Choosing pendant lighting for your new extension or self-build project

Choosing pendant lighting for your new extension or self-build project

Pendant lights add a lovely, stylish finish to a room. We often see them places elegantly over dining tables or kitchen islands in the extensions we design. There is good reason for this – they look great! Whether you decide to make a statement with your lighting or subtly complement your colour scheme, there is a pendant lighting style for everyone’s taste. If your budget is IKEA or a high end designer supplier such as Chaplins, there are some beautiful options available. However, it is important to ensure your proportions are correct. Our 3D modelling software makes it easy to understand the dimensions of your project (whether it’s a self-build, extension or loft conversion) and build your interior design scheme. Ask your architect about this if you are not confident about the size of your spaces.

Tynemouth Extension

Tynemouth Extension, Newcastle, Acre Design

 

Choosing a pendant light that is too big may overwhelm the space and a smaller option may end up looking lost.

Sizing up:

Width of pendant: If you add the length and width of your room together and then divide this number by 12, it will give you an ideal pendant width for your space. For example, if your room measures in at 3m by 5mm, added together this makes 8m. 8m divided by 12 = approximately 67cm wide. If you are thinking of opting for a multiple pendant light, you can simply divide this by the number of pendants you’d like. So, using our example, a three pendant piece should measure in at around 22cm per shade.

Height (or drop length) of your pendant light: Firstly, multiply the floor to ceiling height of your space by 3. For example, a room that is 3m high would equal 9m. Next, divide this measurement by 12 to give the ideal height of your pendant light. Our example would therefore need a drop of 75cm to suit the space.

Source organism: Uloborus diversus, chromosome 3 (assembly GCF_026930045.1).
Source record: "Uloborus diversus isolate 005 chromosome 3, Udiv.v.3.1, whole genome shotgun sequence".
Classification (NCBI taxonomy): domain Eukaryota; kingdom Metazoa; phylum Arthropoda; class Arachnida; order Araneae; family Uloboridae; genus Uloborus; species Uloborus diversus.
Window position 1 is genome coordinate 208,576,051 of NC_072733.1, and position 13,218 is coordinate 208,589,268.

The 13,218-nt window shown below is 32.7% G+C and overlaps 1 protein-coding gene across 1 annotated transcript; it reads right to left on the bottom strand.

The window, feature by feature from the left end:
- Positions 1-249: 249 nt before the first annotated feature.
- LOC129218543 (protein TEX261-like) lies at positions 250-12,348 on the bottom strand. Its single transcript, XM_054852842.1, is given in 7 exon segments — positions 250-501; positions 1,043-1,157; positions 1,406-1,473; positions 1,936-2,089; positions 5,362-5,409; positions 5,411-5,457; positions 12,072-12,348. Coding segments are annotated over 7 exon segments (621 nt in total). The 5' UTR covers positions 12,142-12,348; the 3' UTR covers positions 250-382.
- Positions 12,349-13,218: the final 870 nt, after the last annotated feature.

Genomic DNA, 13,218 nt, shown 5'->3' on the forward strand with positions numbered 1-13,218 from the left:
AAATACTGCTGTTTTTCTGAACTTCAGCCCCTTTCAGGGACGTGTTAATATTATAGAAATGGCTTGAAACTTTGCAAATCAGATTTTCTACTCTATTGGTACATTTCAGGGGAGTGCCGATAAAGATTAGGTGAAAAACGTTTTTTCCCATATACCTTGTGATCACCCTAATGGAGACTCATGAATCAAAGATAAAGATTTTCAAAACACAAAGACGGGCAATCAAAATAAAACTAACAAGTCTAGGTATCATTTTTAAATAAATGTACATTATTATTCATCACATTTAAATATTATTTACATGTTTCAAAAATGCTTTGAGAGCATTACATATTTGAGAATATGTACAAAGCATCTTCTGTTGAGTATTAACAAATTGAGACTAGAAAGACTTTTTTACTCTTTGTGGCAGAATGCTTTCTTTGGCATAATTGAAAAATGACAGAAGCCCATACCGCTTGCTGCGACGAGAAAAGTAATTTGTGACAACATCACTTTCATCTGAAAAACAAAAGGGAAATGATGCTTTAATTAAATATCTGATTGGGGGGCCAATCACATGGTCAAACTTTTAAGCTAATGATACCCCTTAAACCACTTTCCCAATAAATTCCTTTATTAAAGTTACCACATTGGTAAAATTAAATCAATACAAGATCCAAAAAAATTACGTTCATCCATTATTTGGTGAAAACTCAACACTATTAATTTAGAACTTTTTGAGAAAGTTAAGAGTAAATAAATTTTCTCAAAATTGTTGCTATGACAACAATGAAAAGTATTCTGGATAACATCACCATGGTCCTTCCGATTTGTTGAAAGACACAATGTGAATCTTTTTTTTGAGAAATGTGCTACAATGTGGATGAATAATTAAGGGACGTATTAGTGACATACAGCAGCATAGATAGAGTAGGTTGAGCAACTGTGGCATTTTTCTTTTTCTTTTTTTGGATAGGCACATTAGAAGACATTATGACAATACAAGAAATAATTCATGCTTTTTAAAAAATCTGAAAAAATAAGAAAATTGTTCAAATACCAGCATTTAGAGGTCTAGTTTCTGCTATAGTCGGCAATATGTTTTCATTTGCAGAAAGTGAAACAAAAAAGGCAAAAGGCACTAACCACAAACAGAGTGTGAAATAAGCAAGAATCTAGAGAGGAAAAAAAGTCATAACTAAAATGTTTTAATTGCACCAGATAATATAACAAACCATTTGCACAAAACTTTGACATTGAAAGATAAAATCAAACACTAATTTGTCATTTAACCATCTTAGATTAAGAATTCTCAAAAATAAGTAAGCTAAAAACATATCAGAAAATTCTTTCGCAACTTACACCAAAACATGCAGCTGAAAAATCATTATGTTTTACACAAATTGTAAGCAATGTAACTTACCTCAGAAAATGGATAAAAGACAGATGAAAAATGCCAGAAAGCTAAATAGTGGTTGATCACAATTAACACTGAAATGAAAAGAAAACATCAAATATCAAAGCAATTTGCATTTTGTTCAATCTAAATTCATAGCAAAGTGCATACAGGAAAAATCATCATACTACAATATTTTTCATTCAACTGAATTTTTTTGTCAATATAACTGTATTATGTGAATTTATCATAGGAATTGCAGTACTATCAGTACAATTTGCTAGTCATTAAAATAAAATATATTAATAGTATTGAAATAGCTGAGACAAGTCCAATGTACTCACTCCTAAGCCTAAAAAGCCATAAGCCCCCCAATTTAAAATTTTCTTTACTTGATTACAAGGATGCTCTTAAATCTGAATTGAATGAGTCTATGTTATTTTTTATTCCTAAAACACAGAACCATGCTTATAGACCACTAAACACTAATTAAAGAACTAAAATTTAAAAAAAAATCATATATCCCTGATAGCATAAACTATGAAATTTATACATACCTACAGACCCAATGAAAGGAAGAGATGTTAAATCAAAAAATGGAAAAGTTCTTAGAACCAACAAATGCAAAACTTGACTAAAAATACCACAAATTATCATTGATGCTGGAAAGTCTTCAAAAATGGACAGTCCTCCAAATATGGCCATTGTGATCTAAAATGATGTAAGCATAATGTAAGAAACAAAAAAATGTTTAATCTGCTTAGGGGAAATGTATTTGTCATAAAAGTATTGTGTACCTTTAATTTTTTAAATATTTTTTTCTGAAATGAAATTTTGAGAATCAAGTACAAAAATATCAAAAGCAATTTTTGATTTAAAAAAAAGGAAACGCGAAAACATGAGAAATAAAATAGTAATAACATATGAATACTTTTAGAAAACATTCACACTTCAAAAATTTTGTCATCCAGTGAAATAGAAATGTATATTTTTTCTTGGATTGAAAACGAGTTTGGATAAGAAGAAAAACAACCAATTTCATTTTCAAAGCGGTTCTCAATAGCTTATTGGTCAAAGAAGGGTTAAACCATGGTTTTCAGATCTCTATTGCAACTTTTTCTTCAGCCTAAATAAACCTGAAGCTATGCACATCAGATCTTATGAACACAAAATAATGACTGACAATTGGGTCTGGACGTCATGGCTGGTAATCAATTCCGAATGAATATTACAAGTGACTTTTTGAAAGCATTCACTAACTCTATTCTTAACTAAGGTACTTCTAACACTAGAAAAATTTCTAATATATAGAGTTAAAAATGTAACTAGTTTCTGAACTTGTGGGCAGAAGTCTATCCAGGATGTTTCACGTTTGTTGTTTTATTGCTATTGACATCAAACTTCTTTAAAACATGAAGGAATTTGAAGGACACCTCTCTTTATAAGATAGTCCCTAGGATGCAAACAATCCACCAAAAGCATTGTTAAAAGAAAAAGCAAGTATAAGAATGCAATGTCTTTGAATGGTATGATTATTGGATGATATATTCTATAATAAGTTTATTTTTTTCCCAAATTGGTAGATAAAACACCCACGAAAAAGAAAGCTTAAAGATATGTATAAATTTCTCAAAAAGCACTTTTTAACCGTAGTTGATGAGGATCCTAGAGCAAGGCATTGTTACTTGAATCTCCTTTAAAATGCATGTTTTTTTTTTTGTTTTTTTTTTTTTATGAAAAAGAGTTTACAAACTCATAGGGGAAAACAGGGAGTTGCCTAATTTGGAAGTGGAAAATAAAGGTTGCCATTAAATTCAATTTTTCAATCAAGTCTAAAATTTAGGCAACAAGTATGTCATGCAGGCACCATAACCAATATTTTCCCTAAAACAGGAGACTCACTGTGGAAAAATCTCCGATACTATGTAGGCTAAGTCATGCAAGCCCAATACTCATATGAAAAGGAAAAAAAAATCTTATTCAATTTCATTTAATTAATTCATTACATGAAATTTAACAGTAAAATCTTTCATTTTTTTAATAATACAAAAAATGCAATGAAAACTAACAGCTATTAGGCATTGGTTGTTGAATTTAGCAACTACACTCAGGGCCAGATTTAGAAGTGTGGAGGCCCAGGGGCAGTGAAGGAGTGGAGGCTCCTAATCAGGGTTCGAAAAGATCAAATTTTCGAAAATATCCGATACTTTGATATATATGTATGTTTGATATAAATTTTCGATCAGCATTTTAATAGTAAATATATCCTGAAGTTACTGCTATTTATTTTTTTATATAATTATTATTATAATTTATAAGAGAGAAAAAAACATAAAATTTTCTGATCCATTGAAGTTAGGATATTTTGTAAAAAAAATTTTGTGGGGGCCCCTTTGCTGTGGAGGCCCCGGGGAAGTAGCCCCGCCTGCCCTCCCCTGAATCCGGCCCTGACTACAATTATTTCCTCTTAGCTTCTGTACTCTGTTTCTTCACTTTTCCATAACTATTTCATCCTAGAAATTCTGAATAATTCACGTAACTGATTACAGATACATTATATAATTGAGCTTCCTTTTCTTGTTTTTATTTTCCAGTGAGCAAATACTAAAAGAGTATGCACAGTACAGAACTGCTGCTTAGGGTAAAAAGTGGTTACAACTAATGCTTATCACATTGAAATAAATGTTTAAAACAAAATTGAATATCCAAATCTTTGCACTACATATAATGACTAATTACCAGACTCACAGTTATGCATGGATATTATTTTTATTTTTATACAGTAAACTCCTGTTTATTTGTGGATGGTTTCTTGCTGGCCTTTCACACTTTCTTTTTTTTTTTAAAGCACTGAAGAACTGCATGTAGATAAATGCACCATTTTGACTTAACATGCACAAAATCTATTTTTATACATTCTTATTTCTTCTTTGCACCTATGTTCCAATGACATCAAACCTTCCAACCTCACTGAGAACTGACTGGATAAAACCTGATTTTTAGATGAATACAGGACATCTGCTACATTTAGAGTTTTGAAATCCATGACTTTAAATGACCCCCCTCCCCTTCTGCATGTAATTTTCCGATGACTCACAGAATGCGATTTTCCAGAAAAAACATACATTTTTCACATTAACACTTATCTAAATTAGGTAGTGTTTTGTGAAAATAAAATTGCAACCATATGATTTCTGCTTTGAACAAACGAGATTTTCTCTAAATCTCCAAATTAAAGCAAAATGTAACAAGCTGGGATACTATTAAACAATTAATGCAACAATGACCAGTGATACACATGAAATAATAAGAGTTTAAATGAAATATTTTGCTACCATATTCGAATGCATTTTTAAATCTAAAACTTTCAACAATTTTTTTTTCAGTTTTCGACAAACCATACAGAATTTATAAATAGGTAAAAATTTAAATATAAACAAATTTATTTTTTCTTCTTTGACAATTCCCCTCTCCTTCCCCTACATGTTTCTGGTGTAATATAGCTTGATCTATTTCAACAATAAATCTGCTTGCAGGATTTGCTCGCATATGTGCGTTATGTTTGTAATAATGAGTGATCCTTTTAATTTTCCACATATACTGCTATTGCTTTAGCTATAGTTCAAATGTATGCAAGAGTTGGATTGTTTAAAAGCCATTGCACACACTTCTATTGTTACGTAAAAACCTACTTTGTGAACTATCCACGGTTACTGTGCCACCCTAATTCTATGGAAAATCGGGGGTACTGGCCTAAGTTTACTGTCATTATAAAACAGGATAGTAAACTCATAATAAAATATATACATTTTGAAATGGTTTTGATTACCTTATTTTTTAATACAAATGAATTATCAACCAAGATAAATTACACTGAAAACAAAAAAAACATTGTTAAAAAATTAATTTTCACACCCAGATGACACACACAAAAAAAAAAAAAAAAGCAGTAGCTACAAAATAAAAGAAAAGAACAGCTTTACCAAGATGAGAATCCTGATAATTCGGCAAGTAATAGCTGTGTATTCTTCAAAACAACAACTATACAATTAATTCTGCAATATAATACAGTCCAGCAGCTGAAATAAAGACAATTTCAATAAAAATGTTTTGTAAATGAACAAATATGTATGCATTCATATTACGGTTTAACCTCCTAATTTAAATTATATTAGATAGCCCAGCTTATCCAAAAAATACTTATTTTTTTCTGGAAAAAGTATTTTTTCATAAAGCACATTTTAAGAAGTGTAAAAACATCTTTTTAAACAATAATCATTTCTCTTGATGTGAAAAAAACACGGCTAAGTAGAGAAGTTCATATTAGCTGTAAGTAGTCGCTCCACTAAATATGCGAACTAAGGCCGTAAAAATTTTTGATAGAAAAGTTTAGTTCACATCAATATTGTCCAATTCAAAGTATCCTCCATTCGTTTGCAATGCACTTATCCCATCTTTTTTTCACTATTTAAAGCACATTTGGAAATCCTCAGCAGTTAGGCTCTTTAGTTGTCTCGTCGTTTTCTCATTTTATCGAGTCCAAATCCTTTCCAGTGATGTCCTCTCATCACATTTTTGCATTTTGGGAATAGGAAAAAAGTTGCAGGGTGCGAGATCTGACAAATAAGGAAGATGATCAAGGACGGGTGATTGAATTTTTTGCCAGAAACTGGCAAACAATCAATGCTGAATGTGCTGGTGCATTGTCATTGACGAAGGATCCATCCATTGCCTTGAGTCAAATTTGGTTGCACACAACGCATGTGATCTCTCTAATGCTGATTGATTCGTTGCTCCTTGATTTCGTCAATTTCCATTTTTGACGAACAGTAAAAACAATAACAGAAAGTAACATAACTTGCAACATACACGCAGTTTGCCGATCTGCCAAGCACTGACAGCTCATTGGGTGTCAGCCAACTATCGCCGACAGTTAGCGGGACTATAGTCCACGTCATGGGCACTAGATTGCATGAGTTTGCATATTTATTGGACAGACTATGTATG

How low can you go? Can you go down low?

Ensuring you have adequate clearance for your furniture and family, these rules are helpful:

Where people may walk underneath your light, allow 2.13m from the floor to the bottom of your pendant. If you’d like to place your pendant above a dining table or kitchen island for example, allow around 71cm to 91cm from the bottom of the fitting to the top of the surface. For a hallway, your pendant should be at least 15cm higher than the top of your front door, unless you have a very large amount of floor space of course.

Choosing the right style

There are so many different styles of pendant lighting, so it’s wise to begin by considering the function of your lights. Thinking about the type of illumination you want for the space will also depend on the other light sources in the room. A room with large windows or bi-fold doors will need less illumination for daytime use, however you may also require task lighting in certain areas and ambient lighting in others.

Types of lighting

There are four basic forms of lighting: task, ambient, accent and decorative.

Task lights are functional, helping you to see clearly whilst working (chopping, writing etc.) If your pendant lighting will help illuminate tasks such as children completing homework, reading or chopping food, you want a fixture that aims light downwards, preferably with an open bottom. Open bottom fixtures can create too harsh a light if paired with powerful bulbs, so bulb choice is also important. If the light proves too severe, you can always swap in a lower output bulb or install a dimmer to adapt to the use of the space and time of day.

General lighting which gently illuminates a whole space is called ambient lighting. A softer, ambient fitting will create a nice intimate mood for socialising.

If you want to highlight a design feature such as an art piece or an interesting building material, you could use accent lighting. Typically, accent lighting will be a picture light, however you can target your pendant lighting if you want to draw attention to the material of your worktop or table for example by having it closer to the surface or with a brighter bulb.

For simply adding a bit of sparkle and interest, decorative lighting is effective. These do not usually cast targeted light or serve any particular purpose other than to add to the feel or mood of the room.

 

We hope that you find this information helpful, at Acre Design Newcastle we are passionate about all things lighting and would love to discuss your project with you in detail.

Take a look at our recent projects for further inspiration! Get in touch to arrange a free, no obligation consultation at your home!